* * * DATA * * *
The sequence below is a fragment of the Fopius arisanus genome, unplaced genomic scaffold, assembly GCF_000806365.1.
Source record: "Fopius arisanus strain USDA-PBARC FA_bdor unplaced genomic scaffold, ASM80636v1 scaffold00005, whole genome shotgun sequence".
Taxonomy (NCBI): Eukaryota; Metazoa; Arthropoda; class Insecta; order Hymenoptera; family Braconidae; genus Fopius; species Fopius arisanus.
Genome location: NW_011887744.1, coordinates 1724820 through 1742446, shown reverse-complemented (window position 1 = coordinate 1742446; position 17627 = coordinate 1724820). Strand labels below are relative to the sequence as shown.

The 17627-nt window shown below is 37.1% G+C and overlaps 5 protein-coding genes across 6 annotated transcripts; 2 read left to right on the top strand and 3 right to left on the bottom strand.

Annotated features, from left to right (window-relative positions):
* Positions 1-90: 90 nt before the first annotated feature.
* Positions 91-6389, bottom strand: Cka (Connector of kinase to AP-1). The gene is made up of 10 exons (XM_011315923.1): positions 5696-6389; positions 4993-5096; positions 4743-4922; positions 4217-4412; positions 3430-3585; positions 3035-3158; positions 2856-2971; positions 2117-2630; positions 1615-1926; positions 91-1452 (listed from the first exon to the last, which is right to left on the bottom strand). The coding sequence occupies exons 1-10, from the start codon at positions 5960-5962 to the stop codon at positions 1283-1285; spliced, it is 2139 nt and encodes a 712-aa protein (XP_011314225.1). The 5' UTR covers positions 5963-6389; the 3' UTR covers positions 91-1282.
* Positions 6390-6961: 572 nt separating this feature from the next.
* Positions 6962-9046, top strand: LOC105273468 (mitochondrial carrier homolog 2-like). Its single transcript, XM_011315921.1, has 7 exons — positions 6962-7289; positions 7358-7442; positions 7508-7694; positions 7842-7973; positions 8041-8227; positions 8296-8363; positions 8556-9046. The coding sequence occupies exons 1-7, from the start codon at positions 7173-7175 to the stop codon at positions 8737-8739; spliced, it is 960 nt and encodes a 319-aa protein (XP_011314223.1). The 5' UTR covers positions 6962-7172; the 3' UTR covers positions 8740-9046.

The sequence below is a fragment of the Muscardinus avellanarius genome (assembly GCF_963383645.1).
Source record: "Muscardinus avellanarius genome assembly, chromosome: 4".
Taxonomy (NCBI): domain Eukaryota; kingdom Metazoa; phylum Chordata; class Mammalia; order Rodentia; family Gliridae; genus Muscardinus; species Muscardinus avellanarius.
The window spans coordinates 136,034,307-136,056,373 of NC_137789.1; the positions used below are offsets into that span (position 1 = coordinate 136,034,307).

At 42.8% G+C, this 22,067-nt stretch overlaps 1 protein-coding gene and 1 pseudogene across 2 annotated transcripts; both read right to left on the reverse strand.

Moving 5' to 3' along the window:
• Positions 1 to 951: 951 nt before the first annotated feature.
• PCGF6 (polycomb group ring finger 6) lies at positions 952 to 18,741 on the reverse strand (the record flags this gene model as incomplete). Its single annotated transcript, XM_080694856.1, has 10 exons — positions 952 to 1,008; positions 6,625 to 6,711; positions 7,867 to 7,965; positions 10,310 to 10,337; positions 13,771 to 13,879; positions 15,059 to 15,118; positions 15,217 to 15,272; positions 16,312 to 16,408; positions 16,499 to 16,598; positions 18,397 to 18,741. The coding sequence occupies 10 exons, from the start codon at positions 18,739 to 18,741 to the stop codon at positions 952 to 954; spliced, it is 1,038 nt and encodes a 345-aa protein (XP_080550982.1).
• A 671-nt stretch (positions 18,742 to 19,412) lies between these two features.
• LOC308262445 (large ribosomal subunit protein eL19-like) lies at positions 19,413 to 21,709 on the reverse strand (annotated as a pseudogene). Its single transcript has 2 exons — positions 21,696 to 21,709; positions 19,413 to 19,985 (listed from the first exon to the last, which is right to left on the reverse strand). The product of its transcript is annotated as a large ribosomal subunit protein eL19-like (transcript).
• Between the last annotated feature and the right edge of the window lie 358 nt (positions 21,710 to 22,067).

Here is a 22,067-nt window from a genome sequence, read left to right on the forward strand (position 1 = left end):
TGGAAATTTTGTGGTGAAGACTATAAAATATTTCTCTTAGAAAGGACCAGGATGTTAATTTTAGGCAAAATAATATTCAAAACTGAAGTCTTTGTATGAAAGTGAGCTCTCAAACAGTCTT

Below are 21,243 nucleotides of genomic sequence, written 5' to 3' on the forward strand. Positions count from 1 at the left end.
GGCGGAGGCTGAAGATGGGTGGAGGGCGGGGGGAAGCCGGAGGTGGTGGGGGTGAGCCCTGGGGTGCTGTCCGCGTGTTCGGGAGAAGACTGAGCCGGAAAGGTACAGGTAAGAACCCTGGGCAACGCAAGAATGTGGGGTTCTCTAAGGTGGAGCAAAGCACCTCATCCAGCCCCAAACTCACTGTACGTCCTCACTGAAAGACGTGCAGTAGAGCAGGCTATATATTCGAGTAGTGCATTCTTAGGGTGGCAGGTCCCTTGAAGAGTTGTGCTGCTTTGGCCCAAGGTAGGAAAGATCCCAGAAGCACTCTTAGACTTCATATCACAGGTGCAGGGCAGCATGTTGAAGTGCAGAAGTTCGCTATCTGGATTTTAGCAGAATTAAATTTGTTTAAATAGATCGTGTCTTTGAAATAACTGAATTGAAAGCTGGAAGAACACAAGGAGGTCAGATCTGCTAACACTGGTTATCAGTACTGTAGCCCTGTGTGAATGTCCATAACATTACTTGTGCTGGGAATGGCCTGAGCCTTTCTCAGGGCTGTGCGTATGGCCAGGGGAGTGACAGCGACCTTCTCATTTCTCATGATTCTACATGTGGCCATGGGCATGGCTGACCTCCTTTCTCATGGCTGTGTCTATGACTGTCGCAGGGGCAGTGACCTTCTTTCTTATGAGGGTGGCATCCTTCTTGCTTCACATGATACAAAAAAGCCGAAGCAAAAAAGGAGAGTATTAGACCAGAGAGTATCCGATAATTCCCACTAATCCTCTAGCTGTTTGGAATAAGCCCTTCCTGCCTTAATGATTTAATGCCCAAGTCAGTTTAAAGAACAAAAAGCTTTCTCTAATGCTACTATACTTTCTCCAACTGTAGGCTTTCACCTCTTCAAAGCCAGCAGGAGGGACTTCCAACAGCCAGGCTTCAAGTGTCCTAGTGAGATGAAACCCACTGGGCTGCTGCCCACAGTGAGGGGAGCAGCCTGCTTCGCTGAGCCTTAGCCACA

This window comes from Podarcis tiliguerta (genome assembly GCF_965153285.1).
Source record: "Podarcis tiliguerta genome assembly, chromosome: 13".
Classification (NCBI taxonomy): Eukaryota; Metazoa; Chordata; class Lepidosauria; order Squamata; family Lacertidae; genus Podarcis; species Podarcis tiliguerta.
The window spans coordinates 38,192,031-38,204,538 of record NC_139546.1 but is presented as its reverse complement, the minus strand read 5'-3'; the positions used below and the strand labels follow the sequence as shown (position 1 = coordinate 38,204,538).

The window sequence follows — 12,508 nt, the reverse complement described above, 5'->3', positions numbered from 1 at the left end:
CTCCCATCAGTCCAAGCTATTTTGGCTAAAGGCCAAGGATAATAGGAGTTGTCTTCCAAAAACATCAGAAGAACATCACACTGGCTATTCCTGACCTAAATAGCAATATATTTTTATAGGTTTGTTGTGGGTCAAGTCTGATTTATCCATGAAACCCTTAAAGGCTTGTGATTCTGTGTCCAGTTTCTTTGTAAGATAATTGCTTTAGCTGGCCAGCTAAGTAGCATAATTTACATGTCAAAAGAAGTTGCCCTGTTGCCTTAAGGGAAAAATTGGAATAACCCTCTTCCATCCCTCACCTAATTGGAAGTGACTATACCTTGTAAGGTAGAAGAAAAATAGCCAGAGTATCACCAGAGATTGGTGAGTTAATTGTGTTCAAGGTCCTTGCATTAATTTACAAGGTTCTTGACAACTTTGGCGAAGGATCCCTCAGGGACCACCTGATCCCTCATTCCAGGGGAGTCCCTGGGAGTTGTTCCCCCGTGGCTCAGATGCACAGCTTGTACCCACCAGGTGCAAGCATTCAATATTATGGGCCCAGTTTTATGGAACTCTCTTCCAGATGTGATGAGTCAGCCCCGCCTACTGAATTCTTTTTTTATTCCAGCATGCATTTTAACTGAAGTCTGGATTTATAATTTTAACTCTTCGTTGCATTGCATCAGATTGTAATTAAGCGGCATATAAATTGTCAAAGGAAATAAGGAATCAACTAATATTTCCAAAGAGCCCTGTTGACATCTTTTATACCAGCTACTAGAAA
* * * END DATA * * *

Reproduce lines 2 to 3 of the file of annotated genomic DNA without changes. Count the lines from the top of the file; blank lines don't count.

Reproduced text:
Source record: "Fopius arisanus strain USDA-PBARC FA_bdor unplaced genomic scaffold, ASM80636v1 scaffold00005, whole genome shotgun sequence".
Taxonomy (NCBI): Eukaryota; Metazoa; Arthropoda; class Insecta; order Hymenoptera; family Braconidae; genus Fopius; species Fopius arisanus.